Trimming the fat in baseboard-floor heating-domestic hot water system
An installer is asked to provide a system that supplies two zones of fin-tube baseboard and two zones of floor heating. The system also supplies domestic water heating. He selects a mod/con boiler because it’s lighter than a conventional boiler and pipes it as shown in the Glitch drawing above. The primary circulator runs when any of the space-heating zones call for heat.
Can you spot at least five errors in how this system is configured or improvements that would accomplish the same goals with less hardware?
A mod/con boiler could be used in this type of system. However, dependingon the design supply water temperature used to size the heat emitters, it may operate in a noncondensing mode at times and, thus, not at peak efficiency. Under partial-load conditions, the boiler’s inlet water temperature might be low enough to allow some condensing mode operation.
Although the installer’s intention was to create a “primary loop,” that’s not what he ended up with. The two high-temperature zones are piped across the loop rather than into pairs of closely spaced tees. The primary circulator also will induce hot water migration into the higher temperature zones due to the head loss around the remainder of the primary loop.
Another problem is the lack of a thermal trap, or spring-loaded check valve, to stop heat migration through the injection risers when the injection pump is off but the “primary circulator” is operating. Although the drop leg in the piping might constitute a trap of sorts, it will not stop heat migration into the injection risers.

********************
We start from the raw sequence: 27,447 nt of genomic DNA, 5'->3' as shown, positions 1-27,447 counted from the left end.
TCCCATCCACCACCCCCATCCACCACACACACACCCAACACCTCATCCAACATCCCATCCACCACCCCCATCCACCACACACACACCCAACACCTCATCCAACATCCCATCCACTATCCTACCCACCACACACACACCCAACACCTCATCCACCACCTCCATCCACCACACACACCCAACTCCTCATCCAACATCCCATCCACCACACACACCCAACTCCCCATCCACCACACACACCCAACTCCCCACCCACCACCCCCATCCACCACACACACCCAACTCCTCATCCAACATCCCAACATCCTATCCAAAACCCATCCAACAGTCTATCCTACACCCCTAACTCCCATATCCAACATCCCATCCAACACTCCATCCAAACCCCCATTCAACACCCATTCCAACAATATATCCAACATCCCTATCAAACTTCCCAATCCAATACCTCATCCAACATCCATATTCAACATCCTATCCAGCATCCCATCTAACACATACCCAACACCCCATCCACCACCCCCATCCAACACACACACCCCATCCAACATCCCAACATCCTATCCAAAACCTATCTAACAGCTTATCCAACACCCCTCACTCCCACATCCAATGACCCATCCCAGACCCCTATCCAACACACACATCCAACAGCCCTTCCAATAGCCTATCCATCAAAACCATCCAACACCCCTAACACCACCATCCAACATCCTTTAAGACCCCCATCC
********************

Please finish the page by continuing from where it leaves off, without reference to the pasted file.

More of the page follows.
To create an effective thermal trap, the pair of tees that connect to the hot-water piping must be at least 18 in. above the pair of tees that connect to the mixed water temperature piping.
From a design perspective, there is no need to create a primary loop in this system. Provided the headers are relatively short and generously sized (flow velocity less than 2 ft. per second with all circulators running), the injection pump can be piped across the headers as shown in the Fix drawing. However, when doing this, be sure the injection pump has a built in check valve.
There also should be purging valves on the return side of all zone circuits and these valves need to be installed in the correct orientation. The Glitch drawing shows them upside down on the return side of the high-temperature zones.
There is no air separator in the Glitch drawing. The Fix drawing shows the air separator installed so flow leaving the boiler passes through it in both space-heating and domestic water-heating modes.
The boiler’s supply temperature sensor is mounted too close to the closely spaced tees. In this position, the mixing between the incoming boiler water and system bypass water is not complete and the temperature has not settled to the final blended value supplied to the distribution system.
Ditto for the supply sensor of the injection mixing controller. The controls will respond to incorrect temperatures.
There is no need for the injection mixing controller to sense boiler return temperature with a mod/con boiler. It can be omitted and the injection controller configured to ignore this functionality.
Finally, a ball valve is not a good choice for balancing the return injection riser. A globe valve or other valve specifically intended for balancing should be used.
These corrections are shown on the Fix drawing above.